A win for the SEC would set a worrying precedent for the vast majority of the crypto industry, especially all projects that engaged in ICO (initial coin offering) token sales. A win for Ripple Labs would be seen as a huge boost – not only for XRP but for crypto in general.

There have been developments in the legal case this month that are potentially seen as favouring Ripple Labs’ chances of a victory. Hence the XRP pumpage. To get the bigger picture, check out our recent articles on the subject herehere and here.


Evmos and Synthetix sink

It can be harder sometimes to pinpoint why certain coins have fared worse than others. Particularly when they appear to be solid projects with solid fundamentals.

Evmos (EVMOS) (-36.7%), for instance, had a banging August, leading the top 100 crypto gains in that month, which was based around excitement for its fee-burning network upgrade that’s all about sustainable growth for the token model.

There’s been nothing to suggest the September Evmos dip has been warranted, so perhaps it’s a case of buyer fatigue or “sell the news”, a la Ethereum and its headline-dominating Merge. Ethereum (ETH), incidentally was also an ultimately double-digit loser in September (-12.7%).

Synthetix (SNX) was another notable September decliner and yet there seems to be a hell of a lot going on with the protocol in terms of DeFi “building” and upgrades.


Top 10 gainers and losers in the top 300: What’s TSUKA?

Lastly, zooming out a tad, here then, were the top 10 winners and losers from the top 300 cryptos by market cap, with thanks again to CoinGecko…


What the fungible is Dejitaru Tsuka (TSUKA)? Admittedly it’s flown under Coinhead’s radar, but it’s pumped more than 167% over the past 30 days or so.

A quick glance tells us it’s a “meme coin” ERC-20 (Ethereum-based) token. And according to The Daily HODL website, it’s rumoured to have been created by “Ryoshi” – the same developer behind Dogecoin’s main canine-coin competitor, Shiba Inu (SHIB).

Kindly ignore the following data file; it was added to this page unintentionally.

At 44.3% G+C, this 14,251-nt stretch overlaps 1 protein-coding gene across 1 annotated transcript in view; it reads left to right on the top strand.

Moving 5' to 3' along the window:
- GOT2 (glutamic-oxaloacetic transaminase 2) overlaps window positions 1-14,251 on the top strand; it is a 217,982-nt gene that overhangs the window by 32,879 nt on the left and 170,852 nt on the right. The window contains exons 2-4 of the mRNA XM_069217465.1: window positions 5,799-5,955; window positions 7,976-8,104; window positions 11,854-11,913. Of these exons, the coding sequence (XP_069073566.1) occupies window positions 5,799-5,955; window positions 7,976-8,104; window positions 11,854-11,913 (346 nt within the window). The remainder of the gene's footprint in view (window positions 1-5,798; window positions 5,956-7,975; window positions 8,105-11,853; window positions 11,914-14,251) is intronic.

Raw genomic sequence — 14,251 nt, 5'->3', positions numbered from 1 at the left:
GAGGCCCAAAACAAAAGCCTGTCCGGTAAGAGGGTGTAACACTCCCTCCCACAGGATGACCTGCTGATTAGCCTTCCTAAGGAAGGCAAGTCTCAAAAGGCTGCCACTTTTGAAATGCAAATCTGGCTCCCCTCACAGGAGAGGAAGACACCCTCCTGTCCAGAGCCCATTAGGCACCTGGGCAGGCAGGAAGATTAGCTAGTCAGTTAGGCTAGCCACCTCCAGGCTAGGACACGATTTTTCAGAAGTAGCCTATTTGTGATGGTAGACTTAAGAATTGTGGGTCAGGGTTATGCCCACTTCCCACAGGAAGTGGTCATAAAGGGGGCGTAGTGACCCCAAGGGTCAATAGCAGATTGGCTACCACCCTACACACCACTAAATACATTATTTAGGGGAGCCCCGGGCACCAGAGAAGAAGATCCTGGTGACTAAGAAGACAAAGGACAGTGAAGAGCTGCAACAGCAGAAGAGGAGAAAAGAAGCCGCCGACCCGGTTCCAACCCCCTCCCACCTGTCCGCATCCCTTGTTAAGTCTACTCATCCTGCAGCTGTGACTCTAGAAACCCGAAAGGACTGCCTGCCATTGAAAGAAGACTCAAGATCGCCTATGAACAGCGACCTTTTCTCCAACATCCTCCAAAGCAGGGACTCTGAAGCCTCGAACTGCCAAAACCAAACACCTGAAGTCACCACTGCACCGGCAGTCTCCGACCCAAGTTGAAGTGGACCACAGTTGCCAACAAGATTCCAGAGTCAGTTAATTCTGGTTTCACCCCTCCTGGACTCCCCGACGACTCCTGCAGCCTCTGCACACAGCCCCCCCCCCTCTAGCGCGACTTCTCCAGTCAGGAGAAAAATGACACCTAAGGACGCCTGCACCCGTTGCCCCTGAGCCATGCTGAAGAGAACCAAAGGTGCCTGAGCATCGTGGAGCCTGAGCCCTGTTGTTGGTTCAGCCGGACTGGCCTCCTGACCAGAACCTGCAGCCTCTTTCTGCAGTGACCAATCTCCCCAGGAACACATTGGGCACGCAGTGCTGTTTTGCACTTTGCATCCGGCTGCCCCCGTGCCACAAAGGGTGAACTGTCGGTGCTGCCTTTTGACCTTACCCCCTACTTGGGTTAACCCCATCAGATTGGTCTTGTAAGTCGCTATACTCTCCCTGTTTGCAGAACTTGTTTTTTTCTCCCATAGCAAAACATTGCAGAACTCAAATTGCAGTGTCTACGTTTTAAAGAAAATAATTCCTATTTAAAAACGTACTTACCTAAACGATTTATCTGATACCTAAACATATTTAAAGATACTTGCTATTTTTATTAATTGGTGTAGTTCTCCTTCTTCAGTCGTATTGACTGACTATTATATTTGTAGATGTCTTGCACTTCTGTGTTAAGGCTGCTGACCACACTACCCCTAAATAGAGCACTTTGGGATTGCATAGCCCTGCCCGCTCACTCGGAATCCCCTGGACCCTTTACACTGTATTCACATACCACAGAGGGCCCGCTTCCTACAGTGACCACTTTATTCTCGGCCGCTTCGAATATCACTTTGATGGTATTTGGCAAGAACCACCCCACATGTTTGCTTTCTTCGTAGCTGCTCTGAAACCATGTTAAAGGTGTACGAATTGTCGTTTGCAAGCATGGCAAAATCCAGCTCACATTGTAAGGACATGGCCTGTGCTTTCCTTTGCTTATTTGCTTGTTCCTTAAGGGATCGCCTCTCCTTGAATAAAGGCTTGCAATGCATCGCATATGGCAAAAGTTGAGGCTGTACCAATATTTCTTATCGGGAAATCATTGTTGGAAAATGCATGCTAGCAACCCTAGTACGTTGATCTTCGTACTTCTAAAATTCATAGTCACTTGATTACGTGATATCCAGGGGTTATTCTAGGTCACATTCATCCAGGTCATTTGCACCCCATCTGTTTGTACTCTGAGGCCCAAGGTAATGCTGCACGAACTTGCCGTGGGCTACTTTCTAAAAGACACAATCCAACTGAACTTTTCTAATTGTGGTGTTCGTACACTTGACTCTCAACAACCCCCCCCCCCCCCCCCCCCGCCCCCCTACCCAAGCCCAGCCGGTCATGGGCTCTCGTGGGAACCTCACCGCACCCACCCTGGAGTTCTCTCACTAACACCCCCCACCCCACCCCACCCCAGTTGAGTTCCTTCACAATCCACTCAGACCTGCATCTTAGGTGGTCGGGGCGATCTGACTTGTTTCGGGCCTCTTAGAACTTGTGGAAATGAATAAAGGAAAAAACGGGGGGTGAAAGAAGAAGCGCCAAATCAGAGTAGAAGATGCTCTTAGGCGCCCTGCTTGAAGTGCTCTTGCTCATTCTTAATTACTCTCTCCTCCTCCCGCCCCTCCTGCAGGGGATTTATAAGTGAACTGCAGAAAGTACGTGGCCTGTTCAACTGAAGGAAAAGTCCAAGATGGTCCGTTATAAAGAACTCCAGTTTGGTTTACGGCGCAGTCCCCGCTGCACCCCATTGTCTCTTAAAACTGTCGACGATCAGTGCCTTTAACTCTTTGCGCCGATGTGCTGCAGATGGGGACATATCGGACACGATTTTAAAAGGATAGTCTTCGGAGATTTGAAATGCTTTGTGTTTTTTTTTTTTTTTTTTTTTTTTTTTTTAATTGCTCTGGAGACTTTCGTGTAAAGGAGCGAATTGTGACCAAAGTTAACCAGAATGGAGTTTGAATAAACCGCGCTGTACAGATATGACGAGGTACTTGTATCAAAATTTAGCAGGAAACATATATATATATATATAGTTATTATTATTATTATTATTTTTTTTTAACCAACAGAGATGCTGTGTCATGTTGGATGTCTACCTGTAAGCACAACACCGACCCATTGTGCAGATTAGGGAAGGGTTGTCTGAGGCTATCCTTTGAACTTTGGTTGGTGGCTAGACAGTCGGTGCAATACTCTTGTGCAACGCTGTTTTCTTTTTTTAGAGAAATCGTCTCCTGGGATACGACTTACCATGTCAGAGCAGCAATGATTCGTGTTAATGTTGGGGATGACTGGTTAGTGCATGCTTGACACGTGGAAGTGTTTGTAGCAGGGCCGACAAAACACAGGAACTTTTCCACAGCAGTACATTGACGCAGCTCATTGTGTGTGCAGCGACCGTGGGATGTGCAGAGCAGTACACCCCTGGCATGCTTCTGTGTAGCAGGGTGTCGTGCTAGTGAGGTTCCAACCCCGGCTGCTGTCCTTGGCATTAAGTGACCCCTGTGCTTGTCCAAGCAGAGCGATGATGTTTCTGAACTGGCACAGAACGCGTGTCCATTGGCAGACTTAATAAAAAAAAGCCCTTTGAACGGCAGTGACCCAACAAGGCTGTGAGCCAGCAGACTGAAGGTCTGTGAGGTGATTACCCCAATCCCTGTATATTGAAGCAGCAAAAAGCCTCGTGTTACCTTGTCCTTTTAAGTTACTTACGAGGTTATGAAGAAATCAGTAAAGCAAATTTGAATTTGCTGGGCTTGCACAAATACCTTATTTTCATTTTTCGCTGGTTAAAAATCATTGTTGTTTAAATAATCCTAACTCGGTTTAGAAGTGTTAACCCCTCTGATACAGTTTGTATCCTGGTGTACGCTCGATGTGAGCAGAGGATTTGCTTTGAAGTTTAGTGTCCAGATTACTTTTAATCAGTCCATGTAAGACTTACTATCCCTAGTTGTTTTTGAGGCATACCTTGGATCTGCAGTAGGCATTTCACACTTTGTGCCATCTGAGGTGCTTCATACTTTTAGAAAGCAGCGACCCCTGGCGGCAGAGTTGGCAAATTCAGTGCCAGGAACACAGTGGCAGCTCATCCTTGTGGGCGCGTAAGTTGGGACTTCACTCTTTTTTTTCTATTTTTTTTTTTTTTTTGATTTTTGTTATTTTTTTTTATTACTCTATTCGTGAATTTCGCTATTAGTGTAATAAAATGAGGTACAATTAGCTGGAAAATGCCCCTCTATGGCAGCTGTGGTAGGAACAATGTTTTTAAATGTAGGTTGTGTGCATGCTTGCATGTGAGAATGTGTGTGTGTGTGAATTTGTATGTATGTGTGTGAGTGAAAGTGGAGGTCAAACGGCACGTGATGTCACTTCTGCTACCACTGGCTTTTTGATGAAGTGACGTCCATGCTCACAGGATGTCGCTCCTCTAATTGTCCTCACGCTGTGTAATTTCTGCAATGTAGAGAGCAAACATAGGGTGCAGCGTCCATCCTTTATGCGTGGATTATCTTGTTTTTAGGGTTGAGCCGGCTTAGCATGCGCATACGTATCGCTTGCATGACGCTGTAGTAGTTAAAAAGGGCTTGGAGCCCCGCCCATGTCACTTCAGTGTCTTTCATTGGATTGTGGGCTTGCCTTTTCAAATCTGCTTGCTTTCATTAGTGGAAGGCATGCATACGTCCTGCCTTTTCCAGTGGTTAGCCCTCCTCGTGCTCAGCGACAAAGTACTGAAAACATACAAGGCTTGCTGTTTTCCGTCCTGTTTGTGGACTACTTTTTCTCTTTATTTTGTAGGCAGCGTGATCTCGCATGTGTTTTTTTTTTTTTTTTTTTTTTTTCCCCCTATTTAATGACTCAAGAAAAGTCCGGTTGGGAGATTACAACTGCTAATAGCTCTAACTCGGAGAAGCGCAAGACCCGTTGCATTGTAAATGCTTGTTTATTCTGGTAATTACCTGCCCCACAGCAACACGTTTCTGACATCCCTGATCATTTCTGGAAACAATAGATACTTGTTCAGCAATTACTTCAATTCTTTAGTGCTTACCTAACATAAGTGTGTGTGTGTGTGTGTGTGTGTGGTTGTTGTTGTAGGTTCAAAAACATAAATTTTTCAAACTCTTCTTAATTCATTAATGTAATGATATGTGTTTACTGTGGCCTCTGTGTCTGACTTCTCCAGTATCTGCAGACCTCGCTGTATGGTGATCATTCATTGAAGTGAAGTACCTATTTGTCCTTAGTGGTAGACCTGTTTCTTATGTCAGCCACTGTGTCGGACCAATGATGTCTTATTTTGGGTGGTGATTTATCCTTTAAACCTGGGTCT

Considering Shiba Inu’s history of absolutely outsized stupendous gains (in its earlier days), then perhaps it’s little wonder this one has had a bit of a pump on the back of another, older narrative.

Per CoinGecko stats, SHIB is presently up 19,838,473.6% from its near-inception low back in 2020. TSUKA is, at the time of writing, up 883% from its all-time-low about two months ago.

What does it do, and what’s its point? That doesn’t seem easy to answer.

“Dejitaru Tsuka touts itself as a decentralized community centered around meditation, reflection and research,” wrote The Daily HODL.

The Dejitaru Tsuka dragon is the “harbinger of abundance and wealth”, according to the meme coin’s website, which cites Japanese lore.

Righto. In any case, we might keep a bit of a non-financially advised eye on it. Meme coins can sometimes be a bit of leading indicator for crypto-market hype and frothiness.

Overall, though, despite a somewhat tepid September for crypto price action, it still very much feels like the year of living even more dangerously than usual for risk markets.

There’s been the odd talk of it on Crypto Twitter here and there, but we wouldn’t bet too heavily on the Fed making a surprise pivot before the end of the year to start up the money printer once again.

That said, the UK just announced they’re doing exactly that amid crazy inflation levels there, so who da hell knows what these central bankers are actually thinking and planning.